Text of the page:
Judges on police commissions: The bill that I expect to be introducing shortly for the three-man commissions across the province proposes that the appointment of a judge be optional; in other words, if the judge is happy -- and many of them are -- to carry on as one of the persons on that commission the Lieutenant Governor in Council may appoint that judge. On the other hand, if it is a municipality where the judge does not want to assume that responsibility without extra remuneration then the Lieutenant Governor in Council may appoint somebody else in lieu of the judge.
Mr. Deputy Chairman: Without trying to limit the debate, we seem to be doing a lot of questioning and discussion on matters other than vote 1601. It seemed to have been agreed a few minutes ago when the Deputy Speaker was in the chair that we would try to confine our remarks to 1601 until we clear that vote. We haven’t been ruling people out of order who may be on other items and that will continue, but I would ask those who can have their remarks attached to a vote later on in these estimates to hold them until we get to that vote, rather than continue raising these matters on vote 1601, if you so desire.
Does the hon. member for Erie have any further questions?
Mr. Haggerty: Yes, Mr. Chairman. The point I wanted to clarify is that I am concerned about this Municipal Act that would provide some control over exotic dancers, perhaps -- questionable entertainment in municipalities. I feel that saddling the municipality with the responsibility for policing just adds a further cost which I believe should be borne by the police association or the police department or the regional police department, whatever it may be -- regional police commission.
The other matter, dealing with the agreement with the federal and the provincial governments; the reason I raise this matter with the minister is that in the Niagara region, for example, the cost of policing in that municipality is perhaps one of the highest items that there is to raise taxes at a local level. I suggest that I think it’s time that we should be changing this. Local taxation shouldn’t be provided to pay for the cost of policing federal legislation as it relates to the Criminal Code. That’s the point I wanted to make to the minister.
The other matter is: The regional municipality of Niagara in 1978 will continue policing all municipalities. I believe there will be a loss of some 40 OPP officers in the community and to replace them I think some reporter has suggested that it would take 60 local police officers. The question is, where are those 40 OPP’s going? Are we establishing another kingdom here someplace along the line, that we’re going to have more civil servants along the line, an overlapping of men throughout the province of Ontario? Where are these men going to be located?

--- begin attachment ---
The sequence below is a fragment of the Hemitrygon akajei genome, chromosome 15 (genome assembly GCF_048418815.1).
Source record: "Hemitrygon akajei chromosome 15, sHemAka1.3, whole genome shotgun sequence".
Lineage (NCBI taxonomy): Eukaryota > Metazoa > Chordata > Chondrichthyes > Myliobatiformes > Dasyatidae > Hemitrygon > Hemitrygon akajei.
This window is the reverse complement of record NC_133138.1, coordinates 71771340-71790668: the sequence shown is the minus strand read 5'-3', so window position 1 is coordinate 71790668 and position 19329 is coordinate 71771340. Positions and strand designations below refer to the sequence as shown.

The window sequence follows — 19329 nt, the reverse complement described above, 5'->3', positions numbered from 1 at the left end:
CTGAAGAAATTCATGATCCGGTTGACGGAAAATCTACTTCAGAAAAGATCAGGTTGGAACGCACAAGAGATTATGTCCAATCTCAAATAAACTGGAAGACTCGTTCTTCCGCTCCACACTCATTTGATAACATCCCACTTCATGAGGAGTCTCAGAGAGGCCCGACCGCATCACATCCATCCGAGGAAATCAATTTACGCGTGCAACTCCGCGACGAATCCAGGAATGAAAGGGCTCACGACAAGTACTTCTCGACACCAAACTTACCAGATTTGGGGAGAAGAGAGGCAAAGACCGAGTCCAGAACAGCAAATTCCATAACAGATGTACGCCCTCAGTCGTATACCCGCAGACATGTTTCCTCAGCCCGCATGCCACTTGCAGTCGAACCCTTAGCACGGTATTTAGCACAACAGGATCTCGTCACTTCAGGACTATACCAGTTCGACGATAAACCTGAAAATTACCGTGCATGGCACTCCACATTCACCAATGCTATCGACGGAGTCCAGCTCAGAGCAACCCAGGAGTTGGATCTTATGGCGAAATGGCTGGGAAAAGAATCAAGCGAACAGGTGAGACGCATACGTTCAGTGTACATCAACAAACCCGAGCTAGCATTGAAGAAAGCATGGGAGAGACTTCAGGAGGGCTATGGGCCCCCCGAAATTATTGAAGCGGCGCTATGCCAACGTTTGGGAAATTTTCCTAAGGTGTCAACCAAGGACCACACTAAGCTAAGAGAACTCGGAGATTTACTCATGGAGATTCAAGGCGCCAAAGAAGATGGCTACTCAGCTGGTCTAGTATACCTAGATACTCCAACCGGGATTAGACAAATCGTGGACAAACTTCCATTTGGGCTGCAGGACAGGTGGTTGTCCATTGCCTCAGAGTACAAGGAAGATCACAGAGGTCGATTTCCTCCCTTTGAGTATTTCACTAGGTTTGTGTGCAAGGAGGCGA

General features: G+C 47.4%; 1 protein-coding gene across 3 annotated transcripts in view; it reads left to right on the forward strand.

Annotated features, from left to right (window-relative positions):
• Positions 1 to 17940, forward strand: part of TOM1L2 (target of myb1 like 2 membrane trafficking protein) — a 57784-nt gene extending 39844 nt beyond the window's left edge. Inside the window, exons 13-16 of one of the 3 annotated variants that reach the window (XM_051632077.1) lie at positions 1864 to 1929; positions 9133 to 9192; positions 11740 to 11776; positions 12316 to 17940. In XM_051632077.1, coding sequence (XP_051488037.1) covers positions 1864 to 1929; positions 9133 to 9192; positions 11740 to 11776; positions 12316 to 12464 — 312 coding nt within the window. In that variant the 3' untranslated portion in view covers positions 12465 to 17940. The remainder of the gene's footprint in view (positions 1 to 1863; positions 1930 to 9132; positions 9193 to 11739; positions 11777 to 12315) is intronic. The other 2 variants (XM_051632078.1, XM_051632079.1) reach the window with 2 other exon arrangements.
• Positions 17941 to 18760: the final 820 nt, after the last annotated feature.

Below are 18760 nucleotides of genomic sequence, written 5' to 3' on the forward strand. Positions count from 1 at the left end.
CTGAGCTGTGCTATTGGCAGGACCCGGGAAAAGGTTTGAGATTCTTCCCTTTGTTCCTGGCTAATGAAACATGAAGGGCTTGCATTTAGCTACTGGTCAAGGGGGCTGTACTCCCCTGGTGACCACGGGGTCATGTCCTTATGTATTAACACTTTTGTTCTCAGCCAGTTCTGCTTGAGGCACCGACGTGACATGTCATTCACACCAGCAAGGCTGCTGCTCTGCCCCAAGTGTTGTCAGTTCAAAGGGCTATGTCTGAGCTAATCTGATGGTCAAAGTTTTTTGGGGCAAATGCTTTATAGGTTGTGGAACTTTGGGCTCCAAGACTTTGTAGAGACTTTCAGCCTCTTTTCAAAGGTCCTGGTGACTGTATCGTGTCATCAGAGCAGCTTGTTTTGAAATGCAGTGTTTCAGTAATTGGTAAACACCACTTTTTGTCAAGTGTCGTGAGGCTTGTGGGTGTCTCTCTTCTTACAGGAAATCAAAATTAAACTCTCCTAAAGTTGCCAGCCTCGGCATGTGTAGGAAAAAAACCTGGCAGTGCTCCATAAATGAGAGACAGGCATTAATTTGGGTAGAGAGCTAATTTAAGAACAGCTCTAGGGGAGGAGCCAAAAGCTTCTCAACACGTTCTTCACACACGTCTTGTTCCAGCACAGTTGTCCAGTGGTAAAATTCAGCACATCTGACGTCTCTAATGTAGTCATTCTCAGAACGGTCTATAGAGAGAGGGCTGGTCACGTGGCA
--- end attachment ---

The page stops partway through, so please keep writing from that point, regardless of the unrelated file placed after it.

Hon. Mr. MacBeth: Mr. Chairman, the hon. member raises three or four new points. I’m not an expert on exotic dancers, but I have seen a few from time to time --
Mr. Lawlor: Have you ever seen yourself dance?
Hon. Mr. MacBeth: Yes, I’m dancing right now, I don’t think very exotically.
Mr. Samis: Not aesthetically pleasing either.
Hon. Mr. MacBeth: But I do believe that they are --
Mr. Eakins: Honest John MacBeth.
Hon. Mr. MacBeth: -- probably not breaking any laws at the present time, as they are interpreted, if they stick to dancing. If they get into other fields, then I think the ones that my friend is concerned about may be breaches of the Criminal Code. If they are breaches of the Criminal Code, then of course it is more than we want the bylaw enforcement officers to be looking after. That is a matter for the police.
So if it’s strictly a job of --
Mr. Haggerty: Surveillance.
Hon. Mr. MacBeth: -- supervising these so- called body rub places, then I think that is a matter for the --
Mr. Eakins: No, it’s harassment.
Hon. Mr. MacBeth: -- local bylaw enforcement officers. I doubt if there are very many communities that don’t have their own police forces or who pay the province to do their policing for them, that would have that kind of bylaw permitting these body rub shops -- or outlawing them, either one -- without a licence. But if there are, I’m unaware of them -- and that’s a poor way of putting it. All I am saying is that if it gets into the kind of offence that I think you’re concerned with, then it is a police matter and the OPP are concerned with any breaches of the Criminal Code.
Getting onto federal legislation, and having the RCMP pay for it completely, that’s certainly a concept of law that we haven’t bought over the years under our provincial rights under the BNA Act. The administration of justice has been the responsibility of the provinces. I know we don’t want to pass that responsibility on to the federal authorities. The enforcement of the Criminal Code has always been regarded as a provincial matter.